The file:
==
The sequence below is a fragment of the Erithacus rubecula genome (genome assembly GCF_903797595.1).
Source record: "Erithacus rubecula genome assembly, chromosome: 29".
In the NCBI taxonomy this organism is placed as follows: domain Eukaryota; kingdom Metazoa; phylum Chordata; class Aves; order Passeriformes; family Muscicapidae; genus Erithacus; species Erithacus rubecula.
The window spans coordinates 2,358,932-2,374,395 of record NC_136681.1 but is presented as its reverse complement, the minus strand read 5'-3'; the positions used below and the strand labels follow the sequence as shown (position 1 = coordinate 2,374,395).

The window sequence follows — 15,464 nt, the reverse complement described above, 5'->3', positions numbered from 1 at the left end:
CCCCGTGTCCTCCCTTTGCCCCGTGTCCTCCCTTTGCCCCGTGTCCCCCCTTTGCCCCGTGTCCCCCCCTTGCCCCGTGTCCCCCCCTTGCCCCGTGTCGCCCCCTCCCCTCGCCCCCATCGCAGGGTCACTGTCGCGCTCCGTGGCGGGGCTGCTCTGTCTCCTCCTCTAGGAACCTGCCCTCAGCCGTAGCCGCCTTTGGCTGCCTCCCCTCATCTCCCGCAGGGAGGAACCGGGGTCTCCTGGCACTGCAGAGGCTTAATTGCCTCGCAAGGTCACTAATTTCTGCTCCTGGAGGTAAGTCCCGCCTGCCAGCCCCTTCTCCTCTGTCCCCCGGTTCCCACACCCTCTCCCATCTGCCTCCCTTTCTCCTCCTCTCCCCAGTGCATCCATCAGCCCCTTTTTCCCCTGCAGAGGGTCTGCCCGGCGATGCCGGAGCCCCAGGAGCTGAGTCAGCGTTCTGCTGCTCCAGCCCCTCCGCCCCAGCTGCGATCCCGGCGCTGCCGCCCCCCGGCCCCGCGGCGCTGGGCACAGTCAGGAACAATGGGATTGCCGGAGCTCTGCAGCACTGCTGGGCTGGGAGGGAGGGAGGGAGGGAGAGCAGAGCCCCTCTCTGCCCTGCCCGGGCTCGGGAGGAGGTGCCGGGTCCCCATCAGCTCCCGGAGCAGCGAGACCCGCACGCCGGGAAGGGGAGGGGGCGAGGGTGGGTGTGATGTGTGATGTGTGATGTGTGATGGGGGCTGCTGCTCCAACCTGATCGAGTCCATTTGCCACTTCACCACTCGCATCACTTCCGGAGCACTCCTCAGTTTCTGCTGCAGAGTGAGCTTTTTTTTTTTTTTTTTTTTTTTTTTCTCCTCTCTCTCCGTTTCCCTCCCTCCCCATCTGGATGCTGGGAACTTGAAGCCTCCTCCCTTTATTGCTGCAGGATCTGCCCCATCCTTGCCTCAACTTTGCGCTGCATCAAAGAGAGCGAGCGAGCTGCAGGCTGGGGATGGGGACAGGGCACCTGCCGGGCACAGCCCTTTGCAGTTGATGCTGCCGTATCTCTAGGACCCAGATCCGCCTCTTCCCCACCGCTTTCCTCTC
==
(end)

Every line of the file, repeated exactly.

The sequence below is a fragment of the Erithacus rubecula genome (genome assembly GCF_903797595.1).
Source record: "Erithacus rubecula genome assembly, chromosome: 29".
In the NCBI taxonomy this organism is placed as follows: domain Eukaryota; kingdom Metazoa; phylum Chordata; class Aves; order Passeriformes; family Muscicapidae; genus Erithacus; species Erithacus rubecula.
The window spans coordinates 2,358,932-2,374,395 of record NC_136681.1 but is presented as its reverse complement, the minus strand read 5'-3'; the positions used below and the strand labels follow the sequence as shown (position 1 = coordinate 2,374,395).

The window sequence follows — 15,464 nt, the reverse complement described above, 5'->3', positions numbered from 1 at the left end:
CCCCGTGTCCTCCCTTTGCCCCGTGTCCTCCCTTTGCCCCGTGTCCCCCCTTTGCCCCGTGTCCCCCCCTTGCCCCGTGTCCCCCCCTTGCCCCGTGTCGCCCCCTCCCCTCGCCCCCATCGCAGGGTCACTGTCGCGCTCCGTGGCGGGGCTGCTCTGTCTCCTCCTCTAGGAACCTGCCCTCAGCCGTAGCCGCCTTTGGCTGCCTCCCCTCATCTCCCGCAGGGAGGAACCGGGGTCTCCTGGCACTGCAGAGGCTTAATTGCCTCGCAAGGTCACTAATTTCTGCTCCTGGAGGTAAGTCCCGCCTGCCAGCCCCTTCTCCTCTGTCCCCCGGTTCCCACACCCTCTCCCATCTGCCTCCCTTTCTCCTCCTCTCCCCAGTGCATCCATCAGCCCCTTTTTCCCCTGCAGAGGGTCTGCCCGGCGATGCCGGAGCCCCAGGAGCTGAGTCAGCGTTCTGCTGCTCCAGCCCCTCCGCCCCAGCTGCGATCCCGGCGCTGCCGCCCCCCGGCCCCGCGGCGCTGGGCACAGTCAGGAACAATGGGATTGCCGGAGCTCTGCAGCACTGCTGGGCTGGGAGGGAGGGAGGGAGGGAGAGCAGAGCCCCTCTCTGCCCTGCCCGGGCTCGGGAGGAGGTGCCGGGTCCCCATCAGCTCCCGGAGCAGCGAGACCCGCACGCCGGGAAGGGGAGGGGGCGAGGGTGGGTGTGATGTGTGATGTGTGATGTGTGATGGGGGCTGCTGCTCCAACCTGATCGAGTCCATTTGCCACTTCACCACTCGCATCACTTCCGGAGCACTCCTCAGTTTCTGCTGCAGAGTGAGCTTTTTTTTTTTTTTTTTTTTTTTTTTCTCCTCTCTCTCCGTTTCCCTCCCTCCCCATCTGGATGCTGGGAACTTGAAGCCTCCTCCCTTTATTGCTGCAGGATCTGCCCCATCCTTGCCTCAACTTTGCGCTGCATCAAAGAGAGCGAGCGAGCTGCAGGCTGGGGATGGGGACAGGGCACCTGCCGGGCACAGCCCTTTGCAGTTGATGCTGCCGTATCTCTAGGACCCAGATCCGCCTCTTCCCCACCGCTTTCCTCTC